The Red Sox thought they had made the perfect call in asking Nate Eovaldi to preserve a 2-2 tie in the ninth inning of Game 4 of the ALCS Tuesday.
Then Carlos Correa, Jason Castro, and Laz Diaz started to ruin the party.
Red Sox reliever Martín Pérez applied the final ugly touches.
Correa, arguably the most dangerous hitter in the Astros’ dangerous lineup, led off, and Eovaldi met Correa’s thunder with his own fire. Correa fouled off a 96-mile-per-hour strike, sat out a high slider, then ignored a 100-m.p.h. fastball that Eovaldi misfired low and away.
The righthander followed with a 99-m.p.h. fastball that was away but belt-high, and Correa slashed a tone-setting double to right.
“I could feel like I was a little antsy, getting down the mound a little bit too fast,” said Eovaldi. “I tried to make a good pitch, and he put a great swing on it, and got a double off it.
“And then after that, I kind of settled in and I knew I had to really lock it in, try to prevent them from scoring, and I felt like after that I was spotting up pretty well.”
Spotting up pretty well and getting plate umpire Diaz to agree on those spots was a matter of dispute that began long before Eovaldi got involved. Red Sox manager Alex Cora nearly got tossed for arguing a called third strike on J.D. Martinez in the third inning.
The meet-up between Eovaldi and Diaz took a couple batters after Correa to evolve.
Eovaldi struck out the next batter, Kyle Tucker, on three pitches, the third one a splitter, and after an intentional walk of Yuri Gurriel, Eovaldi struck out pinch hitter Aledmys Diaz on another splitter.
The shaky start with Correa seemed to be a hiccup that would not come back to haunt Eovaldi, and the crowd was fired up.
Sure, there were two runners on, one in scoring position, but Eovaldi was settling in, or spotting up, as he said.
He started Castro off bravely, with a curveball that fell squarely in the middle of the strike zone.
A fastball missed, then Castro fouled off another fastball.
With the count at 2 and 1, Eovaldi threw another curveball. This one was high but it caught the corner of the strike zone. Diaz saw it as a ball, a decision that seemed to stun Eovaldi, whose momentum after the pitch carried him toward the Red Sox dugout.
Eovaldi had to stop, however, and return to the mound. One foul ball later, Castro slashed another splitter for a single that scored Correa and gave the Astros the 3-2 lead.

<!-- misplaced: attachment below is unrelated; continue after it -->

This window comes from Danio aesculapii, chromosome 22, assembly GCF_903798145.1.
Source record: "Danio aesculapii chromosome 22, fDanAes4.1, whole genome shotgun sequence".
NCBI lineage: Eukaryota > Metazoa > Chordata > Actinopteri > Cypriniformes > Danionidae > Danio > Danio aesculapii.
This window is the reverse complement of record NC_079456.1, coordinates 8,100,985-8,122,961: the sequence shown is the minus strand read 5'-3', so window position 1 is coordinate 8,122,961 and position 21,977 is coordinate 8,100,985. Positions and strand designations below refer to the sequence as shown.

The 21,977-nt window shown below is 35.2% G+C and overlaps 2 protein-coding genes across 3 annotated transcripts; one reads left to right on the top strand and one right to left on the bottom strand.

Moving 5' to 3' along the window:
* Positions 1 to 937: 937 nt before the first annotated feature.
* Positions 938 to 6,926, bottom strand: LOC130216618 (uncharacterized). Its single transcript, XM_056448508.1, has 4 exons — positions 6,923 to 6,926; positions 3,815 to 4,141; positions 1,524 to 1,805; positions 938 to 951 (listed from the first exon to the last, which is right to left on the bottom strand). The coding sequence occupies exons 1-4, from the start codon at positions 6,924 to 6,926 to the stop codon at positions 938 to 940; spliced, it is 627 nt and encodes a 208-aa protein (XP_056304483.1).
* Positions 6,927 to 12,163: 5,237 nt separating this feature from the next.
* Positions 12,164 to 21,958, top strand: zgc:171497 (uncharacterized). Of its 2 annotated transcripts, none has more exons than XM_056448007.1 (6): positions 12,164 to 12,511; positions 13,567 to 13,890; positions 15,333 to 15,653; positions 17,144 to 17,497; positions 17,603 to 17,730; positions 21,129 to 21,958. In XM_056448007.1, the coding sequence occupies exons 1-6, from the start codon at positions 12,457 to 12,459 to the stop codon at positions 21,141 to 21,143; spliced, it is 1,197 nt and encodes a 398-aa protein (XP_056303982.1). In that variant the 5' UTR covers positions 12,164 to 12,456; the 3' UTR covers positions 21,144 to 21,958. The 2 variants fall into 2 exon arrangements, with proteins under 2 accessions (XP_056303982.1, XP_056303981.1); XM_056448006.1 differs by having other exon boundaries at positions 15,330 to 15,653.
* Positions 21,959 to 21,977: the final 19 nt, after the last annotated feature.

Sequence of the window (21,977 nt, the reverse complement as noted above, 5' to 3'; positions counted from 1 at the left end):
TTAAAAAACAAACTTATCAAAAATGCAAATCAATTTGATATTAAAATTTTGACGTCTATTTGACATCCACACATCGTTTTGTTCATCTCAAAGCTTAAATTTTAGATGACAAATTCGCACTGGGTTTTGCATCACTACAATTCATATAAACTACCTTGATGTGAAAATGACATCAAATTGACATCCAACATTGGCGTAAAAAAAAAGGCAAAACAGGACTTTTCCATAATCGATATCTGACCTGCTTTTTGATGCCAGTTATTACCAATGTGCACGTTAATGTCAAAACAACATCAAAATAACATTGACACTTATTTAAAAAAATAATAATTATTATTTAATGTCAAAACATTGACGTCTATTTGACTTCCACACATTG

“I thought it was a strike, but again, I’m in the moment,” said Eovaldi. “I had two strikeouts, and then facing Castro I felt like I was in control of the at-bat. I felt like I made a good pitch on the outside corner and it didn’t go my way.
“But I’ve got to come back and I’ve got to answer back and make another good pitch. I threw a fastball and he fouled it off and I went with the splitter. I had a good feel for it tonight and he put a good swing on it and got a base hit.”
Cora was more diplomatic about the Eovaldi ball than the strike on Martinez.
“I’ve got to take a look [at the video],” said Cora. “A lot of people thought it was a strike.”
Eovaldi faced one more batter, Jose Altuve, and walked him.
That was it for Eovaldi. The Astros had the lead, but it was only a run.
Enter Pérez, who kicked the shim out from under the floodgates and swung them wide open.
Michael Brantley jumped all over a first-pitch fastball, pummeling it for a three-run double that sucked the remaining faith, zest, and volume from the Fenway fans.
Pérez was not through. After an intentional walk to Alex Bregman, the ninth hitter of the inning, Yordan Alvarez hit an RBI single. He was followed by Correa, who again caused trouble.
Correa hit a slow roller up the third base line that Pérez raced after and slung to first base. The throw squeezed between first baseman Kyle Schwarber’s glove and Correa’s body. Pérez’s throwing error brought in the sixth run of the inning.
There was still a bit of carnage left.
Tucker, Eovaldi’s earlier strikeout victim, singled in the final run before Pérez collected the third out.
Astros manager Dusty Baker was pretty pumped.
“That was a huge base hit by Castro to give us the lead, but we knew with this team that we’re playing we wanted to pad the lead, and pad the lead we did,” said Baker. “That one run might not have stood up, especially in this ballpark.”
Baker’s hypothesis was never tested.
After Correa, Castro, and Diaz got that one questionably earned run across, Pérez’s appearance led to the outburst that quashed all walkoff-ending hopes for the Red Sox.
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